Operational support for the Volunteers in Medicine has come from JFK Memorial Hospital, Eisenhower Medical Center and Desert Regional Medical Center, with additional financial support from the Coeta and Donald Barker Foundation, the California Wellness Foundation, the Desert Healthcare District, the Foley Foundation, the City of Indio, Indio Sunrise Rotary, Kaiser Permanente Community Benefits, Starbucks Partner Giving Program and various individual donors. Donations can be made directly via www.cvvim.org.
To volunteer, support the Volunteers in Medicine or to see if you qualify for services and make an appointment, please call 760-342-4414.
The Joel E. Smilow Clubhouse of the Boys & Girls Clubs of Coachella Valley, located in Mecca at 91-391 Avenue 66, opened to the public on Dec. 2, 2011.
This new clubhouse is an outstanding resource for the Mecca community, especially with its young population. The clubhouse provides computer access and a safe environment for children to study and learn teamwork that will equip them for success in life.
The 30,636 square-foot clubhouse includes a teen center, cyber café, exercise and weight room, gymnasium, community meeting room, homework center, boxing club and interior courtyard for outdoor activities and outdoor basketball courts. The design of the facility incorporates many features detailed in the Mecca Design Guidelines such as Spanish roof tiles, decorative paving, covered walkways and lush but drought-tolerant landscaping. The approximately $7 million project was funded by redevelopment and was constructed between April 2010 and fall 2011.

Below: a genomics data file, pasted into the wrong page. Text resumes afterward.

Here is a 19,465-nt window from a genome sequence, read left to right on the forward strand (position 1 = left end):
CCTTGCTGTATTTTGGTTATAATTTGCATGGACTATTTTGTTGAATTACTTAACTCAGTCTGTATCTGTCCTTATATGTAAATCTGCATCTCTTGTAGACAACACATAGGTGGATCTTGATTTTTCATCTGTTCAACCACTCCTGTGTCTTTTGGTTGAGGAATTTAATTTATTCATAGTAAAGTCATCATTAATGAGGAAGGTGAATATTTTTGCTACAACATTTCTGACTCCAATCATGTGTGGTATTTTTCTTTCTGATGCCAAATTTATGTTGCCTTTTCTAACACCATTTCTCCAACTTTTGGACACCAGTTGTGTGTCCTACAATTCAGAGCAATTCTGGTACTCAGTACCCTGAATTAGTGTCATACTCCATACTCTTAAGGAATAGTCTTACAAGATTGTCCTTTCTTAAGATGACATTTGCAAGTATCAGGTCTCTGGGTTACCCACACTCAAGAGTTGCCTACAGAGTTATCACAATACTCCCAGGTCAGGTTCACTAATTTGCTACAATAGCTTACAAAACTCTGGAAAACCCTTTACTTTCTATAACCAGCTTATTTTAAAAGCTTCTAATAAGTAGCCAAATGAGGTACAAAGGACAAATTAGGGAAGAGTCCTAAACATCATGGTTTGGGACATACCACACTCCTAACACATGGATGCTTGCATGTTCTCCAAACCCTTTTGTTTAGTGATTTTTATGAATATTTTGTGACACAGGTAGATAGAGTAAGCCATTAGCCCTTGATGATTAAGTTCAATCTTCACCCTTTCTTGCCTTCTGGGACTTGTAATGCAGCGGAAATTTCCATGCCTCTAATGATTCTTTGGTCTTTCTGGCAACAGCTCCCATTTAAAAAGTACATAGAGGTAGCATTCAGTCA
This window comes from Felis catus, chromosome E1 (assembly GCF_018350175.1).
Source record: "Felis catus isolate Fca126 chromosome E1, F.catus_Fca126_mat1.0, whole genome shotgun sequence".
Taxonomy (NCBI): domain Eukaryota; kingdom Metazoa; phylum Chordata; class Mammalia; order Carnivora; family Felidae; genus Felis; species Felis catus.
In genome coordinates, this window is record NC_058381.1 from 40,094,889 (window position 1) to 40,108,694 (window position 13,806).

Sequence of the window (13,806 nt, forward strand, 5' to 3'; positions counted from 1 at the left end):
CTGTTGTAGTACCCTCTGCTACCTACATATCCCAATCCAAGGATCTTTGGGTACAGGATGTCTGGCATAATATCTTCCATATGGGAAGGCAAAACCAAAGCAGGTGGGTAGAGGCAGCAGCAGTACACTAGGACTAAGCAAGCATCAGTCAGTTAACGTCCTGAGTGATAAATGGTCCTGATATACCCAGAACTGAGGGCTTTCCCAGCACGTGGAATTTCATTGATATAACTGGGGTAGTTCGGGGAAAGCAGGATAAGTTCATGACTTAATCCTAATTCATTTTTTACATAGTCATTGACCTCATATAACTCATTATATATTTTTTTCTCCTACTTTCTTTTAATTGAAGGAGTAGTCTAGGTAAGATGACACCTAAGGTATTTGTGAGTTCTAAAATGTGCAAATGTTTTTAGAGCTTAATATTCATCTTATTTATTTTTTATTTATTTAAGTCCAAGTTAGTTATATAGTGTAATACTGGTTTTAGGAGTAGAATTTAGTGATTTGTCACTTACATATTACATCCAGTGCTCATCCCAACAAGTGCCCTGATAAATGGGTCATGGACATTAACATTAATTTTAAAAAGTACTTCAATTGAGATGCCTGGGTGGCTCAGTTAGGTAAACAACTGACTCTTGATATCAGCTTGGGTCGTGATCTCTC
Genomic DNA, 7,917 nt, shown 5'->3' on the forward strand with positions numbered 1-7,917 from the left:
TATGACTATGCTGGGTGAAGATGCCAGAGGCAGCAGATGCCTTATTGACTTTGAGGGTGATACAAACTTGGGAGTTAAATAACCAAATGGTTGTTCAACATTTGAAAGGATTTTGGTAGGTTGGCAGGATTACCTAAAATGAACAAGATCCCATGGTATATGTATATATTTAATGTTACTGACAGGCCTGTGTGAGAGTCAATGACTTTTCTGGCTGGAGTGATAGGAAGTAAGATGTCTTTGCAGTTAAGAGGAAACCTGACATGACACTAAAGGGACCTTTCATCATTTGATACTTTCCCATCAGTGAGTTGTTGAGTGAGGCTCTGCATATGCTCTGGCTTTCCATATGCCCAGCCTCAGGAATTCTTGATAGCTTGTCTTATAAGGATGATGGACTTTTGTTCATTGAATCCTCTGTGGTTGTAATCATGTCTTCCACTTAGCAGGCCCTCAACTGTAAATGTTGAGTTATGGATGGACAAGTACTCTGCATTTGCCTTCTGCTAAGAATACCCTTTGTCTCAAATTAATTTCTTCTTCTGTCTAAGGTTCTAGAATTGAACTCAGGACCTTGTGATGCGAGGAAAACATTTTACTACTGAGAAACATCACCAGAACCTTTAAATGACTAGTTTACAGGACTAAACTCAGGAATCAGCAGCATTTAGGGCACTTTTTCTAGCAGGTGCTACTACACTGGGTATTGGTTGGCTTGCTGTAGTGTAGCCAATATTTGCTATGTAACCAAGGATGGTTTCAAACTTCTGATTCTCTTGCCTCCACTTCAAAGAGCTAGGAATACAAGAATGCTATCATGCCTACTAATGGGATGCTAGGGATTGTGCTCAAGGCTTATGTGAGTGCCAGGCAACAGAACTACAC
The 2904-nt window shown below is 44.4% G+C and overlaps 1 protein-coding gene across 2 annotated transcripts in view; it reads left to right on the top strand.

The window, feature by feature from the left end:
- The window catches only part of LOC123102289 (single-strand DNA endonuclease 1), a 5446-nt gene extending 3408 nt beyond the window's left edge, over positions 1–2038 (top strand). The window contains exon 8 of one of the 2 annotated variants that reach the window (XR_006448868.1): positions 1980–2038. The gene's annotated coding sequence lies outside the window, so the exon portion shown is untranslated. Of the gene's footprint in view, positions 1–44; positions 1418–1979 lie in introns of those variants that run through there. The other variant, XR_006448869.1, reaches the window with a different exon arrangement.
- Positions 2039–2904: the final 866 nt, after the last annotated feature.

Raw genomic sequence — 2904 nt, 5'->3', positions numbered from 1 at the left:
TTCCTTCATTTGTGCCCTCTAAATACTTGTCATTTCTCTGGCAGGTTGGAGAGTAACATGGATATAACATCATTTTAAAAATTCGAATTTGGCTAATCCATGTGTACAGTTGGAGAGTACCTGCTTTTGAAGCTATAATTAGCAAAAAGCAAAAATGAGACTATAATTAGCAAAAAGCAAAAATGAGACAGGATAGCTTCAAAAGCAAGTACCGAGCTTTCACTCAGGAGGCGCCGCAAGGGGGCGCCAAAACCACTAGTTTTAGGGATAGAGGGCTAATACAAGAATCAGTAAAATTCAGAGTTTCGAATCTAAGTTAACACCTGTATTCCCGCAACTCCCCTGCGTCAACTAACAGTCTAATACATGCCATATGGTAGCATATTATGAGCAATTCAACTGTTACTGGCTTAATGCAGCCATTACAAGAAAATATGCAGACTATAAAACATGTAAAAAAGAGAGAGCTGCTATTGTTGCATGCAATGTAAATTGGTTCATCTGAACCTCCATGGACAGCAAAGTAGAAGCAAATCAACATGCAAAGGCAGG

The clubhouse is open from 2 p.m. to 7 p.m. Monday through Friday during school session and from 7:30 a.m. to 5:30 p.m. during non-school days (winter breaks and summer vacations). read more
Located on the Salton Sea’s northern shoreline at 99-155 Sea View Drive, the North Shore Yacht Club facility was designed by renowned architect Albert Frey and was host to many Hollywood celebrities who kept boats and entertained at the club during the heyday of the “California Riviera.”
Over time, the building fell into abandonment and was a magnet for graffiti. The county commenced a significant historic rehabilitation project, engaging an architectural historian who verified compliance with the Secretary of the Interior’s standards throughout the design and construction process.
In May 2010, the 6,500-square-foot, 52-year-old structure, designated a Riverside County Historic Landmark, completed a $3.5 million renovation, adding multipurpose rooms, two offices, a kitchen, indoor and outdoor restroom facilities, a children’s playground and multi-purpose outdoor patio space.
This historic structure is being used today as a community center, offering physical fitness activities and after-school programs.
Located at 13341 Mesa Drive, the Roy Wilson Community & Child Care Center opened on Sept. 1, 2010.
The latest piece in the Mesa Verde Improvement Project, which has also brought a new water system and paved roads to the community, the 5,937-square-foot facility will be divided into a community and child care center, a center for important services in the community. The Renu-Hope Foundation will provide child care services for newborn through preschool ages.
The project cost $2.3 million to construct. The community center features solar panels and energy-efficient windows to reduce the center’s future operational costs as a cool center and venue for public meetings.
In March 2010, the 30-year-old Jerry C. Rummonds Memorial Community and Senior Center, located at 87-299 Church Street, completed $210,000 in upgrades in order to improve accessibility and increase energy efficiency. The center received a new façade, new water wise landscaping, roofing repairs, air conditioning system, repainted interior walls, and new carpet and paint in the community center room.